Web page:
Nigerian School Accepts Plastic Waste as Tuition Fees to Make Education Affordable

Ajegunle, one of the slum neighborhoods of Lagos, Nigeria, is home to the Morit International School, which helps low-income families in the neighborhood obtain an education. In addition to providing access to affordable education and lowering the percentage of children who are not in school, Morit International School is finding innovative ways to address the growing health and environmental problems brought on by the enormous tons of plastic waste that have become a significant part of Nigerian identity.

A total of 98 million children in Sub-Saharan Africa are not enrolled in school, with 20 million of those coming from Nigeria alone, according to the UNESCO Report for 2022.

According to the Nigeria Bureau of Statistics’ 2022 poverty report, 133 million Nigerians—or 63% of the country’s population—are multidimensionally poor, making Nigeria the country with the highest rate of poverty in the world.

According to a recent article by Voice of America, Lagos alone produces 450,000 MT of plastic garbage annually, while Nigeria generates an estimated 32 million tons of solid waste annually, of which 2.5 million tons are made up of plastic waste.

Many folks are searching for creative solutions to deal with this pervasive dilemma as a result of these unsettling data glaringly staring the country in the face. Patrick Mbamarah, a teacher in Ajegunle, Nigeria, set out to find solutions, so he started looking for a method to make things better while still giving the children of low-income families access to high-quality education that wasn’t prohibitively expensive.

In 2015, he established the low tuition-cost Morit International School, also known as Green Mind Academy.

“In the past, I used to have challenges collecting school fees from the parents but later realized that these parents genuinely did not have the money and wanted to make sure their children are educated,” said Mbamarah.

Not willing to give up his dream of providing affordable education for the poor community, he researched alternative means to raise funds, which brought his attention to the perennial problem confronting the community.

“I thought, ‘why not create one solution for both problems?’. I have an upbringing in recycling; my mother reused plastic bottles and nylons. So I knew there was a solution there, I just had to find it,” he explained.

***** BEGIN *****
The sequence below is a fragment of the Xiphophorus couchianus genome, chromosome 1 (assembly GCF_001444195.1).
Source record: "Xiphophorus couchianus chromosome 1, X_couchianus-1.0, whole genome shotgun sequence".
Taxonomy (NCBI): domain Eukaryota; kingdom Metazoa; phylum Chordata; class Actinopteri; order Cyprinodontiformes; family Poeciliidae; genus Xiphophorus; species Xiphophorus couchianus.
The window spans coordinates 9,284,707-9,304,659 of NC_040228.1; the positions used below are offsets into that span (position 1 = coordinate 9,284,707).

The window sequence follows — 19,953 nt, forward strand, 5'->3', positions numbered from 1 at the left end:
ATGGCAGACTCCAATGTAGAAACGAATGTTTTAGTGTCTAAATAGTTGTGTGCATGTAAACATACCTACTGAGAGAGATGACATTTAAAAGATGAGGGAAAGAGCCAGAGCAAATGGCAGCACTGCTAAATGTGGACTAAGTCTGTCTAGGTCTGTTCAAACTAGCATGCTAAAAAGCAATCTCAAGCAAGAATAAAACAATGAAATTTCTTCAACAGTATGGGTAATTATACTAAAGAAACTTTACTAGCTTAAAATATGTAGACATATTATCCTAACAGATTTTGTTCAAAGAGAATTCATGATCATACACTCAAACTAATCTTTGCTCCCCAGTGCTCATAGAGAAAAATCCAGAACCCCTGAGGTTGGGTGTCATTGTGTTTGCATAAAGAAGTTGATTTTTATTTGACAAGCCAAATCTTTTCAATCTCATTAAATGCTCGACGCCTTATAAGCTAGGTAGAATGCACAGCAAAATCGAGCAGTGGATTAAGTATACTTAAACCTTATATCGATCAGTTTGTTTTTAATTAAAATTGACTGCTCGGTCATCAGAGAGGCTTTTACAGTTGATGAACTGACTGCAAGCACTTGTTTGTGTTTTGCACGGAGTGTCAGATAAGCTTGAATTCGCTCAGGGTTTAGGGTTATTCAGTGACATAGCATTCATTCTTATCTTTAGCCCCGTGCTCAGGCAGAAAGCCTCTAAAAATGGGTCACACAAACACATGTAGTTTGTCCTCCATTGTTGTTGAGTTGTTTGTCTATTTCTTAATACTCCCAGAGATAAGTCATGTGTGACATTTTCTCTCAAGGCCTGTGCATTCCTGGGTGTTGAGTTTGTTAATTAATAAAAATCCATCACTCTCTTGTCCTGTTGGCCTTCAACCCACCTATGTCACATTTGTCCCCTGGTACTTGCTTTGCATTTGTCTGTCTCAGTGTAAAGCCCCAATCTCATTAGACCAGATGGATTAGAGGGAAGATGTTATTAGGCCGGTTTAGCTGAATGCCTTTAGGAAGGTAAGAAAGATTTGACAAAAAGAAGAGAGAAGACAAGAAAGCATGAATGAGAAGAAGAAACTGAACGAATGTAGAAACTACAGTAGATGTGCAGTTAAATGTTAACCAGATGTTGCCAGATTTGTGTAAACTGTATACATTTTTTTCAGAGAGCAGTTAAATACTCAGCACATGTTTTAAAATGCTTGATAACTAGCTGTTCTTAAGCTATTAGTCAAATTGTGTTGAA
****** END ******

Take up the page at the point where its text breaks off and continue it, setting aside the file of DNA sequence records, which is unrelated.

In order to relieve parents of the financial pressure of paying fees, Patrick created the Recycles Pay Education Project in 2009 and worked with two regular businesses, African Cleanup Initiative and Wecyclers, for a two-year cooperation. This allowed parents to trade plastic bottles for tuition fees. By 2021, more recycling companies had gotten in touch with the school and joined the project.

“When I saw what he was doing, I knew I needed to be part of it. He already had an agreement with some estates to give him access to a collection point, so what we do is pick up the recyclables in the Island area of Lagos at designated times. We weigh them and give cash in return for the PET bottles,” said Dolapo Olusanmokan, CEO Alon Green.

This initiative has successfully helped many families financially and kept many children in school.

Ijeoma Obiora was skeptical that a school would accept plastic waste as payment for tuition when a neighbor first suggested Morit International School, but her 13-year-old daughter is now officially enrolled there.

Academically, the school is very good for my daughter, who’s now in JSS 1. Financially, it removes my worries about having to provide education for her on a stringent budget,” says Obiora. “These days, the first thing I do when I see a plastic bottle that has been thrown away is to pick it up. I don’t even think twice, the only thing on my mind is collecting waste to take to school,” said Ijeoma.

Mrs. Montala said she initially felt embarrassed at the idea of picking up plastic waste on the street and exchanging them to educate her children.

“Before now I used to feel shy picking the PET bottles,” she said. “But now, I have seen value in those waste plastic bottles. Paying school fees is not an easy thing for me and the PET bottle idea has actually reduced this burden for my family. We have no stress running after school fees anymore, we now use [the] little profit we get from the yams to feed and take care of the household.”

Patrick expressed his happiness over the initiative, which values one naira to one plastic bottle. According to him, the school is now oversubscribed.

“I grew up here. This is my way of giving back to my community. Nigeria has an excessive number of out-of-school children. That bothered me, therefore I decided to provide affordable education, no matter what, and that means pushing through any difficulties. I am passionate about what I am doing,” said Mbamarah.

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